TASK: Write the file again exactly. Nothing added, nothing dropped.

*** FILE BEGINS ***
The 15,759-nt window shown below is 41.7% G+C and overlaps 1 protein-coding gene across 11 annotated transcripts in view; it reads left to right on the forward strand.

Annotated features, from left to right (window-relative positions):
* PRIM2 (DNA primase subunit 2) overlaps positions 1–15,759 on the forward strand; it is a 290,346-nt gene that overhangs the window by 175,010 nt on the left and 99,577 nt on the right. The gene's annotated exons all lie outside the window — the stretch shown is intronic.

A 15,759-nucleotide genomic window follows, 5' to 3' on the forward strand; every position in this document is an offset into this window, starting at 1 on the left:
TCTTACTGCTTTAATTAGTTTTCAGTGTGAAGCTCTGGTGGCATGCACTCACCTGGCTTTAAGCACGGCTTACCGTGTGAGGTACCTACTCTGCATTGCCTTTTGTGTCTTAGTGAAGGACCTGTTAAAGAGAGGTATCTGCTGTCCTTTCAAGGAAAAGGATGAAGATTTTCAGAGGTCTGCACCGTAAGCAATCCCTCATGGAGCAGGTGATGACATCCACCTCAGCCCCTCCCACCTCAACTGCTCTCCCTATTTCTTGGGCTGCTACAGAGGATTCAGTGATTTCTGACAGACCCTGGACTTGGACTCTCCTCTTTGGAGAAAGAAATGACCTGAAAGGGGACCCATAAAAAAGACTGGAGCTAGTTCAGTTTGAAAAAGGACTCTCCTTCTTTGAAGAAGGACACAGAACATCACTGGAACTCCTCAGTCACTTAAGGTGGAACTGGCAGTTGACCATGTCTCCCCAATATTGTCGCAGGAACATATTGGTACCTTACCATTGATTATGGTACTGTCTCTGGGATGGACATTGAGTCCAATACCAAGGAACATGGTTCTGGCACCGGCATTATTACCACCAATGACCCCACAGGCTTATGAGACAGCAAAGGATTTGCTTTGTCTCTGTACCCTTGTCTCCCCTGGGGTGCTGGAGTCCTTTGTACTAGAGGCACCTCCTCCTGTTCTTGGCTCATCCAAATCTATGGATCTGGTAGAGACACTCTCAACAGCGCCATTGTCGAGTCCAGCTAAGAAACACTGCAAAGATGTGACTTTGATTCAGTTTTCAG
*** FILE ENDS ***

The 15,759-nt window shown below is 41.7% G+C and overlaps 1 protein-coding gene across 11 annotated transcripts in view; it reads left to right on the forward strand.

Annotated features, from left to right (window-relative positions):
* PRIM2 (DNA primase subunit 2) overlaps positions 1–15,759 on the forward strand; it is a 290,346-nt gene that overhangs the window by 175,010 nt on the left and 99,577 nt on the right. The gene's annotated exons all lie outside the window — the stretch shown is intronic.

A 15,759-nucleotide genomic window follows, 5' to 3' on the forward strand; every position in this document is an offset into this window, starting at 1 on the left:
TCTTACTGCTTTAATTAGTTTTCAGTGTGAAGCTCTGGTGGCATGCACTCACCTGGCTTTAAGCACGGCTTACCGTGTGAGGTACCTACTCTGCATTGCCTTTTGTGTCTTAGTGAAGGACCTGTTAAAGAGAGGTATCTGCTGTCCTTTCAAGGAAAAGGATGAAGATTTTCAGAGGTCTGCACCGTAAGCAATCCCTCATGGAGCAGGTGATGACATCCACCTCAGCCCCTCCCACCTCAACTGCTCTCCCTATTTCTTGGGCTGCTACAGAGGATTCAGTGATTTCTGACAGACCCTGGACTTGGACTCTCCTCTTTGGAGAAAGAAATGACCTGAAAGGGGACCCATAAAAAAGACTGGAGCTAGTTCAGTTTGAAAAAGGACTCTCCTTCTTTGAAGAAGGACACAGAACATCACTGGAACTCCTCAGTCACTTAAGGTGGAACTGGCAGTTGACCATGTCTCCCCAATATTGTCGCAGGAACATATTGGTACCTTACCATTGATTATGGTACTGTCTCTGGGATGGACATTGAGTCCAATACCAAGGAACATGGTTCTGGCACCGGCATTATTACCACCAATGACCCCACAGGCTTATGAGACAGCAAAGGATTTGCTTTGTCTCTGTACCCTTGTCTCCCCTGGGGTGCTGGAGTCCTTTGTACTAGAGGCACCTCCTCCTGTTCTTGGCTCATCCAAATCTATGGATCTGGTAGAGACACTCTCAACAGCGCCATTGTCGAGTCCAGCTAAGAAACACTGCAAAGATGTGACTTTGATTCAGTTTTCAG